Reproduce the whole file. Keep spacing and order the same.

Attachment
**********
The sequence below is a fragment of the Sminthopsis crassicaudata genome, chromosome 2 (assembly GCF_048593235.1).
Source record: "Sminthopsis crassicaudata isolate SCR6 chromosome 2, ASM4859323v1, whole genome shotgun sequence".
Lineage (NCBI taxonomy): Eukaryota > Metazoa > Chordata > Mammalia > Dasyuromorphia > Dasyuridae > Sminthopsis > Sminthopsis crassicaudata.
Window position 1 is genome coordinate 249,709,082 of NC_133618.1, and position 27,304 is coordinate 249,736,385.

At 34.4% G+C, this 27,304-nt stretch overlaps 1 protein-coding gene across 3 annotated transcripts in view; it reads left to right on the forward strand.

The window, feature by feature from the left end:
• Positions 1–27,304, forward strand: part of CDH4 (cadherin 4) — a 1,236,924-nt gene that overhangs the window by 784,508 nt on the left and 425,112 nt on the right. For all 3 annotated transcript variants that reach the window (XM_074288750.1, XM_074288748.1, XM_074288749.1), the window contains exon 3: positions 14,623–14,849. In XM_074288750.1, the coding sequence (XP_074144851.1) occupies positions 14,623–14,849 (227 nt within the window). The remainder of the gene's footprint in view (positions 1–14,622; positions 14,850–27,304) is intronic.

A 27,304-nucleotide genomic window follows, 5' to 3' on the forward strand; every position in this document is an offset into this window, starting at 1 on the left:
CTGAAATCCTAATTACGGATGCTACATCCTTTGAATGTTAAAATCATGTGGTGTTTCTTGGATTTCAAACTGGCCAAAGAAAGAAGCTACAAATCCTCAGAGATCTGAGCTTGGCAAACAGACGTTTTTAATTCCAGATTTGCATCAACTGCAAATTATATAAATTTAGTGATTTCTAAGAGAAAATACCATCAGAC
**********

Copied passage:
The sequence below is a fragment of the Sminthopsis crassicaudata genome, chromosome 2 (assembly GCF_048593235.1).
Source record: "Sminthopsis crassicaudata isolate SCR6 chromosome 2, ASM4859323v1, whole genome shotgun sequence".
Lineage (NCBI taxonomy): Eukaryota > Metazoa > Chordata > Mammalia > Dasyuromorphia > Dasyuridae > Sminthopsis > Sminthopsis crassicaudata.
Window position 1 is genome coordinate 249,709,082 of NC_133618.1, and position 27,304 is coordinate 249,736,385.

At 34.4% G+C, this 27,304-nt stretch overlaps 1 protein-coding gene across 3 annotated transcripts in view; it reads left to right on the forward strand.

The window, feature by feature from the left end:
• Positions 1–27,304, forward strand: part of CDH4 (cadherin 4) — a 1,236,924-nt gene that overhangs the window by 784,508 nt on the left and 425,112 nt on the right. For all 3 annotated transcript variants that reach the window (XM_074288750.1, XM_074288748.1, XM_074288749.1), the window contains exon 3: positions 14,623–14,849. In XM_074288750.1, the coding sequence (XP_074144851.1) occupies positions 14,623–14,849 (227 nt within the window). The remainder of the gene's footprint in view (positions 1–14,622; positions 14,850–27,304) is intronic.

A 27,304-nucleotide genomic window follows, 5' to 3' on the forward strand; every position in this document is an offset into this window, starting at 1 on the left:
CTGAAATCCTAATTACGGATGCTACATCCTTTGAATGTTAAAATCATGTGGTGTTTCTTGGATTTCAAACTGGCCAAAGAAAGAAGCTACAAATCCTCAGAGATCTGAGCTTGGCAAACAGACGTTTTTAATTCCAGATTTGCATCAACTGCAAATTATATAAATTTAGTGATTTCTAAGAGAAAATACCATCAGAC